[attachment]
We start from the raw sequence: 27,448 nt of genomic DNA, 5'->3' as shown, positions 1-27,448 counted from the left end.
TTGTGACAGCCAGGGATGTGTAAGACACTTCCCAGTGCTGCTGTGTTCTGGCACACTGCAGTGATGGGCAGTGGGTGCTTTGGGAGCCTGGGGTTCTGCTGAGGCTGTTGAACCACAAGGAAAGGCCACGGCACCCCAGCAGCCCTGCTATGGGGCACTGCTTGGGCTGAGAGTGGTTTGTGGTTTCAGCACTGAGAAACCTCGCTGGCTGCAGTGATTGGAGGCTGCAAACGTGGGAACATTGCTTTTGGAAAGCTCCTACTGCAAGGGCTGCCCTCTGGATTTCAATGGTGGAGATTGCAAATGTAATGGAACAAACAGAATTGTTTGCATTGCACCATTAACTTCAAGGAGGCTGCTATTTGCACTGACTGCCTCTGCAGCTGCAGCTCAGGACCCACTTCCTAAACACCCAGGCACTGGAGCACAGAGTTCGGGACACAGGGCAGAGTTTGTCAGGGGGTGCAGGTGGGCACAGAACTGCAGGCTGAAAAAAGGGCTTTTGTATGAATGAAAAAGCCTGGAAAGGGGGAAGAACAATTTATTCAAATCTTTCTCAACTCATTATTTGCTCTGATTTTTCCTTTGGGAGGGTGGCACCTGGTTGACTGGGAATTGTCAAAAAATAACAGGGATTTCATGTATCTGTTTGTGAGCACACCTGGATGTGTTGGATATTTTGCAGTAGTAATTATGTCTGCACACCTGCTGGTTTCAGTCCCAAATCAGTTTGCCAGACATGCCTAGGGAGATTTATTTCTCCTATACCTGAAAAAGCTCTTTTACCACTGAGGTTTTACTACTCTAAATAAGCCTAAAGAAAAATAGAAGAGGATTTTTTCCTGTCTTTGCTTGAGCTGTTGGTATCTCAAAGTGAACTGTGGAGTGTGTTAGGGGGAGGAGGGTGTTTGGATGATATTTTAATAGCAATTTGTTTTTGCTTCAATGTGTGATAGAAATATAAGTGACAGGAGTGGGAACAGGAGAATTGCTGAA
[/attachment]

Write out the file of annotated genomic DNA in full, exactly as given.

We start from the raw sequence: 27,448 nt of genomic DNA, 5'->3' as shown, positions 1-27,448 counted from the left end.
TTGTGACAGCCAGGGATGTGTAAGACACTTCCCAGTGCTGCTGTGTTCTGGCACACTGCAGTGATGGGCAGTGGGTGCTTTGGGAGCCTGGGGTTCTGCTGAGGCTGTTGAACCACAAGGAAAGGCCACGGCACCCCAGCAGCCCTGCTATGGGGCACTGCTTGGGCTGAGAGTGGTTTGTGGTTTCAGCACTGAGAAACCTCGCTGGCTGCAGTGATTGGAGGCTGCAAACGTGGGAACATTGCTTTTGGAAAGCTCCTACTGCAAGGGCTGCCCTCTGGATTTCAATGGTGGAGATTGCAAATGTAATGGAACAAACAGAATTGTTTGCATTGCACCATTAACTTCAAGGAGGCTGCTATTTGCACTGACTGCCTCTGCAGCTGCAGCTCAGGACCCACTTCCTAAACACCCAGGCACTGGAGCACAGAGTTCGGGACACAGGGCAGAGTTTGTCAGGGGGTGCAGGTGGGCACAGAACTGCAGGCTGAAAAAAGGGCTTTTGTATGAATGAAAAAGCCTGGAAAGGGGGAAGAACAATTTATTCAAATCTTTCTCAACTCATTATTTGCTCTGATTTTTCCTTTGGGAGGGTGGCACCTGGTTGACTGGGAATTGTCAAAAAATAACAGGGATTTCATGTATCTGTTTGTGAGCACACCTGGATGTGTTGGATATTTTGCAGTAGTAATTATGTCTGCACACCTGCTGGTTTCAGTCCCAAATCAGTTTGCCAGACATGCCTAGGGAGATTTATTTCTCCTATACCTGAAAAAGCTCTTTTACCACTGAGGTTTTACTACTCTAAATAAGCCTAAAGAAAAATAGAAGAGGATTTTTTCCTGTCTTTGCTTGAGCTGTTGGTATCTCAAAGTGAACTGTGGAGTGTGTTAGGGGGAGGAGGGTGTTTGGATGATATTTTAATAGCAATTTGTTTTTGCTTCAATGTGTGATAGAAATATAAGTGACAGGAGTGGGAACAGGAGAATTGCTGAA